The Society’s Professional Practice Board has published a Working Party Report, Penile Plethysmography: Guidance for Psychologists(see www.bps.org.uk/ppb).
The Penile Plethysmograph (PPG), also known as phallometric assessment, is a procedure used to help ascertain a man’s sexual interests. In forensic contexts, the PPG assessment has particular value in assisting with the assessment and treatment of men who have committed sexual or sexually motivated offences. Typically, this involves using stimuli relevant to sexual arousal to either inappropriate persons (e.g. a child) or inappropriate acts (e.g. rape) and, for comparison, appropriate consenting adult sexual behaviour.
The assessment has a number of purposes, which include informing case formulation, treatment planning, enhancing engagement, assessing treatment change, and informing risk management decisions. There is an extensive clinical and research evidence base underpinning its use (see Lalumiere & Harris, 1998, for responses to common questions about the assessment, and Marshall & Fernandez, 2003, for a comprehensive review of the evidence base underpinning its use).
Due to the nature of the procedure and its outcome, various ethical, clinical, legal and professional issues have emerged over the years that are associated with the assessment. For example there are ethical issues arising from the type of stimuli used; clinical limits to the assessment findings; and issues about how such information should feature in legal proceedings. Such issues have demanded that rigorous professional standards are in place to ensure that those implementing the assessment do so confidently, competently and in a defensible manner.
A set of standards to guide professional practice was produced in 1994. These were the BPS Professional Guidelines for Penile Plethysmography (PPG) Usage. Since the introduction of these guidelines, PPG research, practice and technology have evolved. The Penile Plethysmography: Guidance for Psychologists (2008) has been produced to revise and develop previous guidelines in response to advances in the field over the last decade.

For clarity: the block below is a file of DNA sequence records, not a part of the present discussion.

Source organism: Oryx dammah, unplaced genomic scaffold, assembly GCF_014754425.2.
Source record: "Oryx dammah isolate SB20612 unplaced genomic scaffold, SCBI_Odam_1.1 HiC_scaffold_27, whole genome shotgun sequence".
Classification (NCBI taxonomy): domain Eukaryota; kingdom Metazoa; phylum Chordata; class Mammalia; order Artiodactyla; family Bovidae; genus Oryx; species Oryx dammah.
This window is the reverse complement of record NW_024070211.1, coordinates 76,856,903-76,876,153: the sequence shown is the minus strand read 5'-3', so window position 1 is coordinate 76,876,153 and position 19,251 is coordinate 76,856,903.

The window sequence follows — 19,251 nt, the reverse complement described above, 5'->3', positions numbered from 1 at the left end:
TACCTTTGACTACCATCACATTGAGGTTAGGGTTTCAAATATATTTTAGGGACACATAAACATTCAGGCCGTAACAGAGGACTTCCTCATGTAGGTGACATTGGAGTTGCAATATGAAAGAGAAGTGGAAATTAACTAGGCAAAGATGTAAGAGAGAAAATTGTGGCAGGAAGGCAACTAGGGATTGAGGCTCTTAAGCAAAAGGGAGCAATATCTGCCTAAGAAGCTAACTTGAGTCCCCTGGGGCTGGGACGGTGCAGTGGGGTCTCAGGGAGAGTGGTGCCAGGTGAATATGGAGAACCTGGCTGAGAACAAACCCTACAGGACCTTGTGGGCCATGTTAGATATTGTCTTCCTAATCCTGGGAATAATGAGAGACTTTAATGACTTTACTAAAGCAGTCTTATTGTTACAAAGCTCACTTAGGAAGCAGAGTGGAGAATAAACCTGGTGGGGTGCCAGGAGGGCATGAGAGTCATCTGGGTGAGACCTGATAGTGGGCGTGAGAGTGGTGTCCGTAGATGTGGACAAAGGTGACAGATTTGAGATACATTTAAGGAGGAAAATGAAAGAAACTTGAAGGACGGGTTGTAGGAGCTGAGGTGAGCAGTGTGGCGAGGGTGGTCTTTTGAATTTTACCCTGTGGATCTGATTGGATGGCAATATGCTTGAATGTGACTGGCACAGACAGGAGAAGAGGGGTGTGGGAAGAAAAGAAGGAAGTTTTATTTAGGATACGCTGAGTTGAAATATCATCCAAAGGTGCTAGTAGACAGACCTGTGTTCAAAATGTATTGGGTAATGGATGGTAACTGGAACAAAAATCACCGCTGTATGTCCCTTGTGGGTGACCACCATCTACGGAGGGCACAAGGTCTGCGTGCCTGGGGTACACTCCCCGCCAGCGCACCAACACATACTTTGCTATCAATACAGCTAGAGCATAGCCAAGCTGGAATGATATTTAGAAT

The guidance includes standards about PPG assessment procedures, equipment, stimuli, interpretation and reporting. In addition to previous guidance, specific advice is also provided about appropriate clinical purposes for using PPG; the selection and production of assessment stimuli; reporting findings and pre-assessment briefing.
The guidance was developed by the multi-agency Forensic Assessment of Sexual Arousal Forum (formerly the PPG User Forum), a professional support group for psychologists using the PPG in forensic/clinical contexts.
The guidance was informed by professional experience, associated professional guidelines, the relevant research literature and national and international experts.
The Chair, Christopher Dean, said: ‘This guidance is an important enhancement to previous guidelinesThe guidance recognises that standards of practice are necessary not only in the administration of the PPG, but also in its interpretation and reporting. The guidance
is intended to provide psychologists with a clear understanding of the procedures required to administer, interpret and report the PPG appropriately, commensurate with recent developments in the field. Most importantly, this guidance is intended to give psychologists confidence to administer this complex assessment in a manner that is defensible, ethical and responsive to the diversity of individuals being assessed.’
If you use, or are interested in using, the PPG as part of your forensic clinical practice you may wish to contact the Forensic Assessment of Sexual Arousal Forum for further information. Please contact Professor Todd Hogue at [email protected] or ring 01522 837391.
Lalumiere, M.L., & Harris, G.T. (1998). Common questions regarding the use of phallometric testing with sexual offenders. Sexual Abuse: A Journal of Research & Treatment, 10, 227–237.
Marshall, W.L., & Fernandez, Y.M. (2003). Phallometric testing with sexual offenders: Theory, research and practice. Brandon, VT: Safer Society Press.